Times have changed a lot since then, but the essence remains the same. The celebrities they control their image more than ever and their beauty signatures are a way of exercising this control. In the way that celebrities appear on the Internet, it is more appropriate to sell their own brand than to be the image of a third-party brand, of which there is no control over business decisions, but neither over positioning, something that, in some cases, can compromise your image. Economic benefits are also an important issue in this type of decision.
The global cosmetics market continues to grow, even in the midst of a pandemic, facial and body care products continued to be sold – although the sale of makeup decreased – and everything indicates that this growth will continue to rise in the coming years. The celebrities they also want to occupy important positions in the industry, transmit certain values and stop being just a pretty face, something that, in general terms, is the trend followed by the world of beauty, but also that of fashion.
In addition, the rise of independent brands so popular with the Generation Z, has made the offer increase considerably, giving an increasingly informed consumer the ability to keep what interests him and with the possibility of being able to change it when he stops doing it. In this sense, the great challenge faced by celebrity beauty brands is to convey authenticity and, consequently, credibility. Not to mention the quality of the products, a non-negotiable condition to maintain the loyalty of the public.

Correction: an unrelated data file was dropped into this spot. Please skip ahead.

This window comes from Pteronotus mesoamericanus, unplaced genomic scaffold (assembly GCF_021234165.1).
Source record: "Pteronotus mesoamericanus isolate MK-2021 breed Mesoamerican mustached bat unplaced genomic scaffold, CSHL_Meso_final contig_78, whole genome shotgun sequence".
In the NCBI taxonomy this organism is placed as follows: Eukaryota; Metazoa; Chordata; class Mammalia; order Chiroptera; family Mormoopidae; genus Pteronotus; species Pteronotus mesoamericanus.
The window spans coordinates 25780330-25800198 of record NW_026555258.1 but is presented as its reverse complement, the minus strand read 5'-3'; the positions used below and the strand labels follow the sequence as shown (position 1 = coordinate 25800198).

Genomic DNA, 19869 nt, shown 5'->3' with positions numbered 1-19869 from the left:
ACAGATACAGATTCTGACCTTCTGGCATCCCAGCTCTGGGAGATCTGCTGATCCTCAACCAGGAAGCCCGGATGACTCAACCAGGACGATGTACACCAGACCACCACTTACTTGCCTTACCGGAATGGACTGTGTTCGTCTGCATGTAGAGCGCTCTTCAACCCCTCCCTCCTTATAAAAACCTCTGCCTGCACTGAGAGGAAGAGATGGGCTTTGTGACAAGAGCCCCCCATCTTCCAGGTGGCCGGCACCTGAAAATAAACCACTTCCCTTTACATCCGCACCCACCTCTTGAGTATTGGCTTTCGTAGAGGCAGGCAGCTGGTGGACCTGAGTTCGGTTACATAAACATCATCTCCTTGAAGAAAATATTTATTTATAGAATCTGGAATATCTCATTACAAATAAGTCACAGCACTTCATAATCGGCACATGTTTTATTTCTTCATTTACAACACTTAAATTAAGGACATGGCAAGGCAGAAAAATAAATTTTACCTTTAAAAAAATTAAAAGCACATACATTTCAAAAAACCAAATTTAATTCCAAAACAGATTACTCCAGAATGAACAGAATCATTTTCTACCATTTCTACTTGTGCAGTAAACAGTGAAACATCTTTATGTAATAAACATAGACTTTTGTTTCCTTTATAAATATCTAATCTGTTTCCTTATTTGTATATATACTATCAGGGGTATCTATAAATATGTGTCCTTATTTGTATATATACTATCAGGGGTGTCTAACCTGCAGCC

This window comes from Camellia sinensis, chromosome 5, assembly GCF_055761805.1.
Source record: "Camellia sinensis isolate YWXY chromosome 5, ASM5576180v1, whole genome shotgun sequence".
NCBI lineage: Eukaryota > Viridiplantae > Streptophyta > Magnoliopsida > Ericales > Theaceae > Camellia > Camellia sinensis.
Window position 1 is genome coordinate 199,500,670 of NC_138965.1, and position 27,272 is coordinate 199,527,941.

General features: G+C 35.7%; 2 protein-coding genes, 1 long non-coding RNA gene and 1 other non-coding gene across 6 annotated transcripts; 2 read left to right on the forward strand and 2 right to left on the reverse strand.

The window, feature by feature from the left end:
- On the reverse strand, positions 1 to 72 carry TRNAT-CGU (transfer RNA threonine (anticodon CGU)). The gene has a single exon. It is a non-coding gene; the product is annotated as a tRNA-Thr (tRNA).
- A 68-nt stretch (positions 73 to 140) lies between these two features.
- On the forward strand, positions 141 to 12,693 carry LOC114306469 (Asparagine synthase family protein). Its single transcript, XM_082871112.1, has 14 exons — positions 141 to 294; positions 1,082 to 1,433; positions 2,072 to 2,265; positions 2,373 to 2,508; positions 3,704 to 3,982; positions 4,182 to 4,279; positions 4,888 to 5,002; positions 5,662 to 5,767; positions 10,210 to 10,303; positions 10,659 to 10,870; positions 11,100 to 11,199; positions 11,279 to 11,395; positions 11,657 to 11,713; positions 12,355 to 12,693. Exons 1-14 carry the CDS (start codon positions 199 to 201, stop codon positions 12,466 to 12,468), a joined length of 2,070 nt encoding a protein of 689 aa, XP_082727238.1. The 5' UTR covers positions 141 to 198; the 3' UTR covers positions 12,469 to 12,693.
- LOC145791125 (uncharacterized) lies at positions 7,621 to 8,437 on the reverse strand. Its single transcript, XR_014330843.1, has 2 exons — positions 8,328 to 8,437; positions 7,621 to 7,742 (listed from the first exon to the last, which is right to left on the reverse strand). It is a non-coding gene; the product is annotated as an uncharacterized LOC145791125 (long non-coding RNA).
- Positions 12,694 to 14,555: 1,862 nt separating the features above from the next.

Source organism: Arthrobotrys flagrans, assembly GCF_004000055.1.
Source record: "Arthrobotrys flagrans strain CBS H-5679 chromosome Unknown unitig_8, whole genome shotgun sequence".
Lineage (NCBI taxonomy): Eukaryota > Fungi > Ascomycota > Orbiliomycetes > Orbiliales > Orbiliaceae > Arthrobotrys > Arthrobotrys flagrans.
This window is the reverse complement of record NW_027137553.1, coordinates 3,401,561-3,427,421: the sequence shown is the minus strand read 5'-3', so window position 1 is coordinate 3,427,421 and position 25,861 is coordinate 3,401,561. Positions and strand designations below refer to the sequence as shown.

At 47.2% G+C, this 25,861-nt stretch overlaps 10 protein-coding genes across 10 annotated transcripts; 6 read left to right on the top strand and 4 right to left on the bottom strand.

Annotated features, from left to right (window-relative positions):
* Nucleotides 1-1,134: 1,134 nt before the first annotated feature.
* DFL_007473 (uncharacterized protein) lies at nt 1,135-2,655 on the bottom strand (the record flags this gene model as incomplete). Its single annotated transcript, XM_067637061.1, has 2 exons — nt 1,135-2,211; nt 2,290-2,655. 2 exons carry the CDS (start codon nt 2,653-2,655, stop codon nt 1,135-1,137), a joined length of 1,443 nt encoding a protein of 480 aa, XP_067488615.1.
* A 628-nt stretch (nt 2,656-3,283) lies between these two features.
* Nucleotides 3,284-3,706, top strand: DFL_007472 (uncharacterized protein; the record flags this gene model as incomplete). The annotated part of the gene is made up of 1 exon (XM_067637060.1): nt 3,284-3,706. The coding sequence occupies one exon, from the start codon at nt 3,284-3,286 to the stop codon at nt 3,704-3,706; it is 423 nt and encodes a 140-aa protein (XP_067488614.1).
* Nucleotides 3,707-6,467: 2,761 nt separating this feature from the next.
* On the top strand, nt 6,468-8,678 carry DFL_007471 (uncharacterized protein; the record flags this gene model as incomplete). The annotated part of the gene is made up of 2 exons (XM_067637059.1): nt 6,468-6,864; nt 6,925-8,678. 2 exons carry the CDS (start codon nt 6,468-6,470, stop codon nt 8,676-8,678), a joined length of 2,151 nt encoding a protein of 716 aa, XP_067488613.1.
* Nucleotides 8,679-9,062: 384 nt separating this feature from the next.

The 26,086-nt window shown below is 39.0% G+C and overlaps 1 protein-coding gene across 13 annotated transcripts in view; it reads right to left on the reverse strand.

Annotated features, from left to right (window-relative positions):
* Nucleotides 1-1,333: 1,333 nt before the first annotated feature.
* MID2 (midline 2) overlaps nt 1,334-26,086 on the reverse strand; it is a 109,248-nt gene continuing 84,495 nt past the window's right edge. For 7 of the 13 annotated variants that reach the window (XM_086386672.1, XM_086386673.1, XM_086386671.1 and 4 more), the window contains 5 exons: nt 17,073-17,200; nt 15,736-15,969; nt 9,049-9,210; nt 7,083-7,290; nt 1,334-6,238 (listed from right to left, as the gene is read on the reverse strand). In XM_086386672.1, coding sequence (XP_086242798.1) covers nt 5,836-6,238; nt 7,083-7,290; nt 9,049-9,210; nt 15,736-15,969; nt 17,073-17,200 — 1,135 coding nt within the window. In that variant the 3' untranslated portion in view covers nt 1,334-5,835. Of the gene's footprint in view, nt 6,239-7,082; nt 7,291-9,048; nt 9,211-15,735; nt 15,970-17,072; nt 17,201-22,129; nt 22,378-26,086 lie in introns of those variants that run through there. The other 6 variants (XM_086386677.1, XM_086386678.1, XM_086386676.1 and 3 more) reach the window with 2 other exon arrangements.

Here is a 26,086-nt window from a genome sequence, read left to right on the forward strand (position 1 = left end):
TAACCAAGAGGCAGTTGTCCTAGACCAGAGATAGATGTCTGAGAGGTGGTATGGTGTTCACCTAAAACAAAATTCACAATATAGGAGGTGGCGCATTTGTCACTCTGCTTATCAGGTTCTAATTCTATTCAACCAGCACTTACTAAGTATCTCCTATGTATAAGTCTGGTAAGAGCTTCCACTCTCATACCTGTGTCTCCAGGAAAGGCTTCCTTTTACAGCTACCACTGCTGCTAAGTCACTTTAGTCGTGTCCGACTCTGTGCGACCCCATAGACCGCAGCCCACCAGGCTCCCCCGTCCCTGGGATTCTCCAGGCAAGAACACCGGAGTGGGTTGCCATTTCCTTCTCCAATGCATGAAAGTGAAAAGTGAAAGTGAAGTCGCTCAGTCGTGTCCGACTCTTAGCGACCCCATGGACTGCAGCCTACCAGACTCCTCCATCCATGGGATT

The rise of independent brands has increased the offer considerably, giving an increasingly informed consumer the ability to keep what interests him and the power to change it when he stops doing it
For this reason, associations with reputable dermatologists are the order of the day. Victoria Bekham, for example, decided to partner with the Dr Augustinus Bader, one of the favorites in the industry, for the creation of the products of its namesake firm. Pharrell Williams also worked with his longtime dermatologist, Dr. Elena Jones, to create her skincare brand, Humanrace. And it is that, in 2022, it is not enough to have a name for people to blindly buy your products –although it is true that it helps, and a lot, to make themselves known quickly–, the expert advice It continues to be decisive when the client opts for one brand or another.
The arrival of Rare Beauty in Spain in 2021 and the launch of Rhode, moreover, is confirmation that at celebrities They are not only interested in making money, but also in transmitting values that they can become champions of. Concepts like diversity and inclusion are increasingly present in an exclusive sector where canonical beauty was the prevailing norm for a long time. Some even go a step further, as is the case of Selena Gómez, who supports the creation of her firm on Rare Impact, a platform to which 1% of Rare Beauty sales are allocated and whose objective is to inform young people around the world about the importance of mental health.